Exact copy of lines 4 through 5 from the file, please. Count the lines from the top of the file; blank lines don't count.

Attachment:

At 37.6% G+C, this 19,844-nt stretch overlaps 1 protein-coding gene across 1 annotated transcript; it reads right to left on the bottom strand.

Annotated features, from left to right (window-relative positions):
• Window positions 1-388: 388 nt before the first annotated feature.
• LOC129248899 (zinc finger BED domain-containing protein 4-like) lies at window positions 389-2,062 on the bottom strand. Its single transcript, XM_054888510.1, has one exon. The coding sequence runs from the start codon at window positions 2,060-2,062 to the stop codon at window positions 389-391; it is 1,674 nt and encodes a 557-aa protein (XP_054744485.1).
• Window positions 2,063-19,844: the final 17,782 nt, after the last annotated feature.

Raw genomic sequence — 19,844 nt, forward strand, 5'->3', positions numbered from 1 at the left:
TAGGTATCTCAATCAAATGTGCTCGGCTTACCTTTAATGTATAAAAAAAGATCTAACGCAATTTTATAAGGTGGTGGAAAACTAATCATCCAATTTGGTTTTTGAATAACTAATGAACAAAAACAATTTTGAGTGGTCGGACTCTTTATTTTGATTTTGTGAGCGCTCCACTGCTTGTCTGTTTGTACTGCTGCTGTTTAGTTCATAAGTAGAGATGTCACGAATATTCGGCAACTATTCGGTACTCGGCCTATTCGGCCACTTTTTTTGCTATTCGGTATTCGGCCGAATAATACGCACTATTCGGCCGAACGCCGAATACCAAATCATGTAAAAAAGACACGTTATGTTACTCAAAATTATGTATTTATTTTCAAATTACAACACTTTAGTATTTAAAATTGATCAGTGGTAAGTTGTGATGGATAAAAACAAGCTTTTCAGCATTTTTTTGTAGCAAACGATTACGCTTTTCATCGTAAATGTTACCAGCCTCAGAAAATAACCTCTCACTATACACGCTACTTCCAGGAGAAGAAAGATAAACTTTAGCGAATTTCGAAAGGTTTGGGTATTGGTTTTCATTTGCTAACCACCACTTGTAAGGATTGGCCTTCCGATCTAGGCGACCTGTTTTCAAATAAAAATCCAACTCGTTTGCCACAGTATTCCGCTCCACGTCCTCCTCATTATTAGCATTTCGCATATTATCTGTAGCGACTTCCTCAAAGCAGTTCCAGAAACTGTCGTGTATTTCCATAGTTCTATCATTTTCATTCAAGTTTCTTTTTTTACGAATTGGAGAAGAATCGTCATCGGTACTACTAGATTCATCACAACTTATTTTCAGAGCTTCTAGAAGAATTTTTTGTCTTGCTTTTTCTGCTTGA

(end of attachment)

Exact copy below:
• LOC129248899 (zinc finger BED domain-containing protein 4-like) lies at window positions 389-2,062 on the bottom strand. Its single transcript, XM_054888510.1, has one exon. The coding sequence runs from the start codon at window positions 2,060-2,062 to the stop codon at window positions 389-391; it is 1,674 nt and encodes a 557-aa protein (XP_054744485.1).
• Window positions 2,063-19,844: the final 17,782 nt, after the last annotated feature.